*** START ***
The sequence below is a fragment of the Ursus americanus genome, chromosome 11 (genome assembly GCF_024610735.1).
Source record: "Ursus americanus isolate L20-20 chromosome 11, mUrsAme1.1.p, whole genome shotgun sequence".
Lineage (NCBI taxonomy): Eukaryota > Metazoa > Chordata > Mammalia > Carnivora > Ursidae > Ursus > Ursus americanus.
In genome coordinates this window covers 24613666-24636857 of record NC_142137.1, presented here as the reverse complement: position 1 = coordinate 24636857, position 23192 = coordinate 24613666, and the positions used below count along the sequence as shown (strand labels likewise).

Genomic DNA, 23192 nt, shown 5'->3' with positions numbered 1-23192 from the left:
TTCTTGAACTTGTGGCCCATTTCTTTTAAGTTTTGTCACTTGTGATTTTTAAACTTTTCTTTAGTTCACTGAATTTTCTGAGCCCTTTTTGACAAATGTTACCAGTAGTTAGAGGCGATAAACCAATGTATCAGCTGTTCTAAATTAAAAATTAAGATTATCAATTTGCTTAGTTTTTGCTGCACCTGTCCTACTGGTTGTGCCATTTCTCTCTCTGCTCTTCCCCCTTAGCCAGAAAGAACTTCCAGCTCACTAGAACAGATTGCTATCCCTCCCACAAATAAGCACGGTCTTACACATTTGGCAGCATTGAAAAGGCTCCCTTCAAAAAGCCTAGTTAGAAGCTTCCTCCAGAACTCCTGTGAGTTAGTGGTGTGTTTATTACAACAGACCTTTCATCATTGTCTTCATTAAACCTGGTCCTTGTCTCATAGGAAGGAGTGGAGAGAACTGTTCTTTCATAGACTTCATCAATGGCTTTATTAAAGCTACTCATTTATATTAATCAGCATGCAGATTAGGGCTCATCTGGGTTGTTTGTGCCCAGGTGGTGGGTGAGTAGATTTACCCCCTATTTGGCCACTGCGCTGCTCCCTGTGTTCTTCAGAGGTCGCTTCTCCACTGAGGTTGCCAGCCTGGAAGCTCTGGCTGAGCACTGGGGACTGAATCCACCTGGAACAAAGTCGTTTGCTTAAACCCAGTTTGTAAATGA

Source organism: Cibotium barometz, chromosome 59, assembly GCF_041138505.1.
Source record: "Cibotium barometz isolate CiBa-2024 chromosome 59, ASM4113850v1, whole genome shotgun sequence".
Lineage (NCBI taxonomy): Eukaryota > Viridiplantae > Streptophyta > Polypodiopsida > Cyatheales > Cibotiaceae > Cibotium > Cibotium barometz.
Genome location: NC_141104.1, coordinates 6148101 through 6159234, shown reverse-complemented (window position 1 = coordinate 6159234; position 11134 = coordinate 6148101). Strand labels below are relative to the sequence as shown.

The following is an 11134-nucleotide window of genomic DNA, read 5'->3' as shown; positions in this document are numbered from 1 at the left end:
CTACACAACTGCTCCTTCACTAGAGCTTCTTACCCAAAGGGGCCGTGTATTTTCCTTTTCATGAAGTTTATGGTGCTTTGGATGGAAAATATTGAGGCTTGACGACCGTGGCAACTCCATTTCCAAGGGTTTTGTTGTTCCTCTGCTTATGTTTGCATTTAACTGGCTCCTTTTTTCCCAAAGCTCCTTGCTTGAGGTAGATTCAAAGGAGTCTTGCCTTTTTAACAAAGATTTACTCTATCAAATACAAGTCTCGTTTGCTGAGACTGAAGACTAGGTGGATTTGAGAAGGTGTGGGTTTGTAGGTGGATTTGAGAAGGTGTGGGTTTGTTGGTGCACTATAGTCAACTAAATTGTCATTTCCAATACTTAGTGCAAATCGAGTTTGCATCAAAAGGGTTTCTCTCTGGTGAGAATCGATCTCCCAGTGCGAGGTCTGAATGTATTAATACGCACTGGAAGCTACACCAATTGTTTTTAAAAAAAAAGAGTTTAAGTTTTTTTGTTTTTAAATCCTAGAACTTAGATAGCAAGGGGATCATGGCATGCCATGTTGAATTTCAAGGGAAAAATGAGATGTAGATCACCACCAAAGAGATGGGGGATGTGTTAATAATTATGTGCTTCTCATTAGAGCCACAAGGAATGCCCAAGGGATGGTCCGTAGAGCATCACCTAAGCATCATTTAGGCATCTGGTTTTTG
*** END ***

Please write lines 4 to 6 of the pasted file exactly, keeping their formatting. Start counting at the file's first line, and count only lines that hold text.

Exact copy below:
In genome coordinates this window covers 24613666-24636857 of record NC_142137.1, presented here as the reverse complement: position 1 = coordinate 24636857, position 23192 = coordinate 24613666, and the positions used below count along the sequence as shown (strand labels likewise).

Genomic DNA, 23192 nt, shown 5'->3' with positions numbered 1-23192 from the left:
TTCTTGAACTTGTGGCCCATTTCTTTTAAGTTTTGTCACTTGTGATTTTTAAACTTTTCTTTAGTTCACTGAATTTTCTGAGCCCTTTTTGACAAATGTTACCAGTAGTTAGAGGCGATAAACCAATGTATCAGCTGTTCTAAATTAAAAATTAAGATTATCAATTTGCTTAGTTTTTGCTGCACCTGTCCTACTGGTTGTGCCATTTCTCTCTCTGCTCTTCCCCCTTAGCCAGAAAGAACTTCCAGCTCACTAGAACAGATTGCTATCCCTCCCACAAATAAGCACGGTCTTACACATTTGGCAGCATTGAAAAGGCTCCCTTCAAAAAGCCTAGTTAGAAGCTTCCTCCAGAACTCCTGTGAGTTAGTGGTGTGTTTATTACAACAGACCTTTCATCATTGTCTTCATTAAACCTGGTCCTTGTCTCATAGGAAGGAGTGGAGAGAACTGTTCTTTCATAGACTTCATCAATGGCTTTATTAAAGCTACTCATTTATATTAATCAGCATGCAGATTAGGGCTCATCTGGGTTGTTTGTGCCCAGGTGGTGGGTGAGTAGATTTACCCCCTATTTGGCCACTGCGCTGCTCCCTGTGTTCTTCAGAGGTCGCTTCTCCACTGAGGTTGCCAGCCTGGAAGCTCTGGCTGAGCACTGGGGACTGAATCCACCTGGAACAAAGTCGTTTGCTTAAACCCAGTTTGTAAATGA